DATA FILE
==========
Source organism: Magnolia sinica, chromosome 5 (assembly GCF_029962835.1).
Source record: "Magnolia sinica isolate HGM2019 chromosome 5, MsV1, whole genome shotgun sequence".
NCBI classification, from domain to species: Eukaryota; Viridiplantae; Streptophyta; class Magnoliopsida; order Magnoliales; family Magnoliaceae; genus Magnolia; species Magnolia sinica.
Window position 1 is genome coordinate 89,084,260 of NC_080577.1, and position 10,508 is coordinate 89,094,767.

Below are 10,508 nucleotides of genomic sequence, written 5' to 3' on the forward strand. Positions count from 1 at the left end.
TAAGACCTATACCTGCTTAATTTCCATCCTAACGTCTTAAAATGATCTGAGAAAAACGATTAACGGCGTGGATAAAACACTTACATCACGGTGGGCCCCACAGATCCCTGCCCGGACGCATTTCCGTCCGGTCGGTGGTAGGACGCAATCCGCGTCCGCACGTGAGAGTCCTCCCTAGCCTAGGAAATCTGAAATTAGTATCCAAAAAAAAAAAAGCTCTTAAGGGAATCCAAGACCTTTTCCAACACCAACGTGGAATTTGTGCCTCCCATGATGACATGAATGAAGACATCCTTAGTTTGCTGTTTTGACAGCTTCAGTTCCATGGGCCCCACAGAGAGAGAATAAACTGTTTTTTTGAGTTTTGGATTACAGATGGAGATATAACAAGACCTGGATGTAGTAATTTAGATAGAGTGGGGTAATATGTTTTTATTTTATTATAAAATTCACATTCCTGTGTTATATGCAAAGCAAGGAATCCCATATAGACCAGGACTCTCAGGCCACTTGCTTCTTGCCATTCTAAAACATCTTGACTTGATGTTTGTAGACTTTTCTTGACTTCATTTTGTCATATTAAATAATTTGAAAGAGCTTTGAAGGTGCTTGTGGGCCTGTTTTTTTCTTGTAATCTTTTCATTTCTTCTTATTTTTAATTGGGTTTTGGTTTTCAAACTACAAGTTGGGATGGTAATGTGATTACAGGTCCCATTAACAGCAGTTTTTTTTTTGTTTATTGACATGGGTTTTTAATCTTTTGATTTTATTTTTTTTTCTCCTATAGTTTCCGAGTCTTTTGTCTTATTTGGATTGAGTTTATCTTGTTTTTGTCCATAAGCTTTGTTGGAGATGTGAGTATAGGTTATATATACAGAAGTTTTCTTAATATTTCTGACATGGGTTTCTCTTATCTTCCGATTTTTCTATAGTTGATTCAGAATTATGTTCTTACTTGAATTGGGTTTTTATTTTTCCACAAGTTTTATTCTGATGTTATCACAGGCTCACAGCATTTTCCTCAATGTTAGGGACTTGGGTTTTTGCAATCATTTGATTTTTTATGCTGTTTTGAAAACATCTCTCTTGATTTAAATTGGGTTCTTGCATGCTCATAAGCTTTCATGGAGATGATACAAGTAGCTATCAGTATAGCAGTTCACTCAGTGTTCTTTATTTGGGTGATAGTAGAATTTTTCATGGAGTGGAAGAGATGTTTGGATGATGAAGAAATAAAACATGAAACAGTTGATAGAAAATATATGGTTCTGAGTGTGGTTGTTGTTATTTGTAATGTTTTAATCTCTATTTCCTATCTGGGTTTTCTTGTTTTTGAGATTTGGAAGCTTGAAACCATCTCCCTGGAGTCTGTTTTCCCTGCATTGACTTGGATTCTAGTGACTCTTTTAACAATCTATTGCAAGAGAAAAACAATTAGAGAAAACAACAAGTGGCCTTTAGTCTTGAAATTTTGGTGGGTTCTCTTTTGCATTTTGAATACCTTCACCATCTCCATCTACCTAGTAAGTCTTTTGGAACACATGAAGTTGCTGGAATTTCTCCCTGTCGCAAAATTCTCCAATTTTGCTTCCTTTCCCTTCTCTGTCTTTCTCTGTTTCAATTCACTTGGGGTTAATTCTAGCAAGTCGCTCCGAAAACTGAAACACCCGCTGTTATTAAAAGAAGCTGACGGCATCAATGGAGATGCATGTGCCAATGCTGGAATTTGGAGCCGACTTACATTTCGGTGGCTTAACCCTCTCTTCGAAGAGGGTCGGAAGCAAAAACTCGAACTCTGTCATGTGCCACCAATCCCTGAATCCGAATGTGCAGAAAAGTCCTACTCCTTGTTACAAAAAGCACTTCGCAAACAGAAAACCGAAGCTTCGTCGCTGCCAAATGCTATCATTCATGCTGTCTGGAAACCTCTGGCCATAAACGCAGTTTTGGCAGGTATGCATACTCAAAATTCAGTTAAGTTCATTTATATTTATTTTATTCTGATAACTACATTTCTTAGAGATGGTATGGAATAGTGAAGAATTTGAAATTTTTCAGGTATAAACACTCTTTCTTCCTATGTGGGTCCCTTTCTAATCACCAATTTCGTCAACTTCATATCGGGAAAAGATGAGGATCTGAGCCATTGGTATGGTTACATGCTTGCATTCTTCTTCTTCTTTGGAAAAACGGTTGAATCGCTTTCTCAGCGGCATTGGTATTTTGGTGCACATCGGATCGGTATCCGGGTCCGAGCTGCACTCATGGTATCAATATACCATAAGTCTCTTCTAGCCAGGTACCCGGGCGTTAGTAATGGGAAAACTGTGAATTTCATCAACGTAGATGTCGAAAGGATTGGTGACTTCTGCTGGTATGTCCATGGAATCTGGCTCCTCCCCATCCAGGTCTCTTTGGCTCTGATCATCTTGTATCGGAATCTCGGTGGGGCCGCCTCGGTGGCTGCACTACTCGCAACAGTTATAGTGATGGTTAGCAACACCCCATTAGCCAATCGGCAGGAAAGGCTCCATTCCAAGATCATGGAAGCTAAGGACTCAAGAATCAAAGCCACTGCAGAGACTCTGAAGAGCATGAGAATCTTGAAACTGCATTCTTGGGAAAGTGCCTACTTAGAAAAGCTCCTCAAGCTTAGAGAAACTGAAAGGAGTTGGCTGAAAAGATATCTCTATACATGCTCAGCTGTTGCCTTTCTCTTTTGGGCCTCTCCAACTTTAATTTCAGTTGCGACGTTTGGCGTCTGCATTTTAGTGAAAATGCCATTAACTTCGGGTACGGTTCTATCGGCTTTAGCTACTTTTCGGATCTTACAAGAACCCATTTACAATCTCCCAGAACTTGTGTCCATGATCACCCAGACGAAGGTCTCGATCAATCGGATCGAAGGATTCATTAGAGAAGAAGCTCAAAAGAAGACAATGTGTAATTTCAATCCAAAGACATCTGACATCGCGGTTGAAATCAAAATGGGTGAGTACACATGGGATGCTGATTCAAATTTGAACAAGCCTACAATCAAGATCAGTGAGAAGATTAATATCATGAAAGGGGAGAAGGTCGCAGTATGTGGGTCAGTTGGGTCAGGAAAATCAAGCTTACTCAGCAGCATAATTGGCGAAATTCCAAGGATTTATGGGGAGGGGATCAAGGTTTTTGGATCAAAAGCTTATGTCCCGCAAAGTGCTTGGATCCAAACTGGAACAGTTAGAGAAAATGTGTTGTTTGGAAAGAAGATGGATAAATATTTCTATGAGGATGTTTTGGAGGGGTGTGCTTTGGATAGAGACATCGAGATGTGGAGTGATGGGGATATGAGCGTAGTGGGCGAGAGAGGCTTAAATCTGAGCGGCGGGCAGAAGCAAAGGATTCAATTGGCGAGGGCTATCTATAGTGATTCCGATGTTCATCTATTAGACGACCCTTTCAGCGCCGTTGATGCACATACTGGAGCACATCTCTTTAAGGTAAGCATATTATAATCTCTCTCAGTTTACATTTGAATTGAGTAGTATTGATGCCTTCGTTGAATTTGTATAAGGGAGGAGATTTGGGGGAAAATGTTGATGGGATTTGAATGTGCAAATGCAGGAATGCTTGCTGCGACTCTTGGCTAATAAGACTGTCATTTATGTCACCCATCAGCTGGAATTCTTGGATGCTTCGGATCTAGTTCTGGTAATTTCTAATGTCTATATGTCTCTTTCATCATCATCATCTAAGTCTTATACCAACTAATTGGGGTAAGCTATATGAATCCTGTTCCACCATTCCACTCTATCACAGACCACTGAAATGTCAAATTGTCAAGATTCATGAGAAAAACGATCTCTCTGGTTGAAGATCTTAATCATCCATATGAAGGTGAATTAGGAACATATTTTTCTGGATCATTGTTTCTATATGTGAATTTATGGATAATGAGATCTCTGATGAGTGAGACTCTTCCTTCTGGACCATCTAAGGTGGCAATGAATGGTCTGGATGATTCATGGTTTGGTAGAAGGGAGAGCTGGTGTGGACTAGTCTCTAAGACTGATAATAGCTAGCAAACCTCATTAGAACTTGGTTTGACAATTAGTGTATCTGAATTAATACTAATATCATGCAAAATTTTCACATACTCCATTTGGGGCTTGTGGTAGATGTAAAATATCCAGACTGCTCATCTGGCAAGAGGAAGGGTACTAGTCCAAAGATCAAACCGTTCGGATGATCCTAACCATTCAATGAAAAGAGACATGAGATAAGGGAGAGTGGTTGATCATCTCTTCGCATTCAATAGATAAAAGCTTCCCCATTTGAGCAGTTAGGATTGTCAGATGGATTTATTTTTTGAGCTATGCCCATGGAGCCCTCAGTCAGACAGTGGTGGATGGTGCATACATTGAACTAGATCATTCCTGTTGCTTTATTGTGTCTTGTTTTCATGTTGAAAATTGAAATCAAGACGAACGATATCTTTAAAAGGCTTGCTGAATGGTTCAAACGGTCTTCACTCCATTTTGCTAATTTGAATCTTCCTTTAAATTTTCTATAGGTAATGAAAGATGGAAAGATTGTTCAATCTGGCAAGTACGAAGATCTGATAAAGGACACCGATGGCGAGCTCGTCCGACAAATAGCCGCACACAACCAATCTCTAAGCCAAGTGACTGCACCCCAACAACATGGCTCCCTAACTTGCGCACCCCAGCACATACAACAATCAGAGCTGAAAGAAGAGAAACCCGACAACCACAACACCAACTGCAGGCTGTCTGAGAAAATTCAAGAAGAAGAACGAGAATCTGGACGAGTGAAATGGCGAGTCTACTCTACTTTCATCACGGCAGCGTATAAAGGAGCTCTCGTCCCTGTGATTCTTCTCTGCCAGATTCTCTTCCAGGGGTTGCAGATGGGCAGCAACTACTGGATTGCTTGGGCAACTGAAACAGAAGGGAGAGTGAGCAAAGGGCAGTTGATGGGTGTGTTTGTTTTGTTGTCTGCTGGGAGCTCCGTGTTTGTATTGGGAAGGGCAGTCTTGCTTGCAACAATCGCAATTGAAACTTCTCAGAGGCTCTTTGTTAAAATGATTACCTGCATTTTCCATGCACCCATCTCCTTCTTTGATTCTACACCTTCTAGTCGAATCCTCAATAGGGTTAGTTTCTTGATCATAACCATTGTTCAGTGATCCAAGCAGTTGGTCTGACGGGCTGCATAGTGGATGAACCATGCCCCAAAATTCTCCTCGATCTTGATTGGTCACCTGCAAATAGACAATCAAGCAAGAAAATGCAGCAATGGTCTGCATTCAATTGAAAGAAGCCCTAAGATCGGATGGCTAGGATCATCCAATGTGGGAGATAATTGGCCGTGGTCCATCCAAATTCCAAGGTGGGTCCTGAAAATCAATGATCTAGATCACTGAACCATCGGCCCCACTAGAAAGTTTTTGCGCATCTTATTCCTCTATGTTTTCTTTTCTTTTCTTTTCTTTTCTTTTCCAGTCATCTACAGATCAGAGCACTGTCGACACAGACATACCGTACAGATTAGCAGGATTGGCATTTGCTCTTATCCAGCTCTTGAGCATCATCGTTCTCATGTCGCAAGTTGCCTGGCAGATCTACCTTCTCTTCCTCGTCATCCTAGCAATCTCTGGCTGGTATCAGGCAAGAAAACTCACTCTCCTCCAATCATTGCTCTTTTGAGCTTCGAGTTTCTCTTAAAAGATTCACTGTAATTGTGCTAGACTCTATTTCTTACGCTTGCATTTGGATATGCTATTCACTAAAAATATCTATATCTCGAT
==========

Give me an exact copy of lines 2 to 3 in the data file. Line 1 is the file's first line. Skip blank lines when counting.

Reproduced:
Source record: "Magnolia sinica isolate HGM2019 chromosome 5, MsV1, whole genome shotgun sequence".
NCBI classification, from domain to species: Eukaryota; Viridiplantae; Streptophyta; class Magnoliopsida; order Magnoliales; family Magnoliaceae; genus Magnolia; species Magnolia sinica.